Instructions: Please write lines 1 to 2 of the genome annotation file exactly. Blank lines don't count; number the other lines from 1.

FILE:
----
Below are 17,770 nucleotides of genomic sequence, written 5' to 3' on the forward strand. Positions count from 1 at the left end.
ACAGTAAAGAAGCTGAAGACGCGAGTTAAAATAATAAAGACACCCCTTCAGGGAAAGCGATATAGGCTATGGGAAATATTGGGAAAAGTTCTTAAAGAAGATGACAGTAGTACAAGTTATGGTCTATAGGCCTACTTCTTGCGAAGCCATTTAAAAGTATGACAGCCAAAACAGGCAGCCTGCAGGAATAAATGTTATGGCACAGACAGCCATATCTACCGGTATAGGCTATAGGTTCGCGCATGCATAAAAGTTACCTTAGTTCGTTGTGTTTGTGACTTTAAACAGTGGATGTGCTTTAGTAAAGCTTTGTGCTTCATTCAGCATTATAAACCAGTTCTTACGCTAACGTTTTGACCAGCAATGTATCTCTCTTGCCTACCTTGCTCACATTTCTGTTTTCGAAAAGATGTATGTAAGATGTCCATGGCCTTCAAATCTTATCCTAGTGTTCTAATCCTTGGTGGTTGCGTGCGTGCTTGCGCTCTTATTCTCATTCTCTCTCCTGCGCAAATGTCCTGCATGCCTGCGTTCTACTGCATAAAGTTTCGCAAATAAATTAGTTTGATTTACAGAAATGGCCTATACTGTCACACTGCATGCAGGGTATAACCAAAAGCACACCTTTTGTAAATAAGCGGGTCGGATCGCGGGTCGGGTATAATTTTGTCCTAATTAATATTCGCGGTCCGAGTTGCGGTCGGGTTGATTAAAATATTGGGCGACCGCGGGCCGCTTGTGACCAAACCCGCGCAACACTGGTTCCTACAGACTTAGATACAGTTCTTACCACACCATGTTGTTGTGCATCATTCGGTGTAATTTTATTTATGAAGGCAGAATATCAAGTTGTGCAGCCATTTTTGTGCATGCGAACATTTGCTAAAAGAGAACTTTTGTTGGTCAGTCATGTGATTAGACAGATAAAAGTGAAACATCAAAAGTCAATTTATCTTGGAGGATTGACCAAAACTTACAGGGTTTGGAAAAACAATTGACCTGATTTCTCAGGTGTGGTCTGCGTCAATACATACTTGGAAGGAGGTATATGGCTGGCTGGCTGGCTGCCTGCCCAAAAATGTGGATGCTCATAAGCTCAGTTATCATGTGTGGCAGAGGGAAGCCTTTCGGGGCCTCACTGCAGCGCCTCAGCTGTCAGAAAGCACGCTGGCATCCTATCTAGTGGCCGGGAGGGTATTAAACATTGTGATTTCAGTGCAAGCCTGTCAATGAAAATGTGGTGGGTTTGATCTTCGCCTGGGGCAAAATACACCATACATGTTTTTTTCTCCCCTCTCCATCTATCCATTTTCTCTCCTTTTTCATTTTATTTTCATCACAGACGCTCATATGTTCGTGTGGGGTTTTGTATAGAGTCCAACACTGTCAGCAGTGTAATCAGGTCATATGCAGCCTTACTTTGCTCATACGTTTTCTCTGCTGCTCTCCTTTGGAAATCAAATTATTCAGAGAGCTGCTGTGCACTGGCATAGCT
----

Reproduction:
Below are 17,770 nucleotides of genomic sequence, written 5' to 3' on the forward strand. Positions count from 1 at the left end.
ACAGTAAAGAAGCTGAAGACGCGAGTTAAAATAATAAAGACACCCCTTCAGGGAAAGCGATATAGGCTATGGGAAATATTGGGAAAAGTTCTTAAAGAAGATGACAGTAGTACAAGTTATGGTCTATAGGCCTACTTCTTGCGAAGCCATTTAAAAGTATGACAGCCAAAACAGGCAGCCTGCAGGAATAAATGTTATGGCACAGACAGCCATATCTACCGGTATAGGCTATAGGTTCGCGCATGCATAAAAGTTACCTTAGTTCGTTGTGTTTGTGACTTTAAACAGTGGATGTGCTTTAGTAAAGCTTTGTGCTTCATTCAGCATTATAAACCAGTTCTTACGCTAACGTTTTGACCAGCAATGTATCTCTCTTGCCTACCTTGCTCACATTTCTGTTTTCGAAAAGATGTATGTAAGATGTCCATGGCCTTCAAATCTTATCCTAGTGTTCTAATCCTTGGTGGTTGCGTGCGTGCTTGCGCTCTTATTCTCATTCTCTCTCCTGCGCAAATGTCCTGCATGCCTGCGTTCTACTGCATAAAGTTTCGCAAATAAATTAGTTTGATTTACAGAAATGGCCTATACTGTCACACTGCATGCAGGGTATAACCAAAAGCACACCTTTTGTAAATAAGCGGGTCGGATCGCGGGTCGGGTATAATTTTGTCCTAATTAATATTCGCGGTCCGAGTTGCGGTCGGGTTGATTAAAATATTGGGCGACCGCGGGCCGCTTGTGACCAAACCCGCGCAACACTGGTTCCTACAGACTTAGATACAGTTCTTACCACACCATGTTGTTGTGCATCATTCGGTGTAATTTTATTTATGAAGGCAGAATATCAAGTTGTGCAGCCATTTTTGTGCATGCGAACATTTGCTAAAAGAGAACTTTTGTTGGTCAGTCATGTGATTAGACAGATAAAAGTGAAACATCAAAAGTCAATTTATCTTGGAGGATTGACCAAAACTTACAGGGTTTGGAAAAACAATTGACCTGATTTCTCAGGTGTGGTCTGCGTCAATACATACTTGGAAGGAGGTATATGGCTGGCTGGCTGGCTGCCTGCCCAAAAATGTGGATGCTCATAAGCTCAGTTATCATGTGTGGCAGAGGGAAGCCTTTCGGGGCCTCACTGCAGCGCCTCAGCTGTCAGAAAGCACGCTGGCATCCTATCTAGTGGCCGGGAGGGTATTAAACATTGTGATTTCAGTGCAAGCCTGTCAATGAAAATGTGGTGGGTTTGATCTTCGCCTGGGGCAAAATACACCATACATGTTTTTTTCTCCCCTCTCCATCTATCCATTTTCTCTCCTTTTTCATTTTATTTTCATCACAGACGCTCATATGTTCGTGTGGGGTTTTGTATAGAGTCCAACACTGTCAGCAGTGTAATCAGGTCATATGCAGCCTTACTTTGCTCATACGTTTTCTCTGCTGCTCTCCTTTGGAAATCAAATTATTCAGAGAGCTGCTGTGCACTGGCATAGCT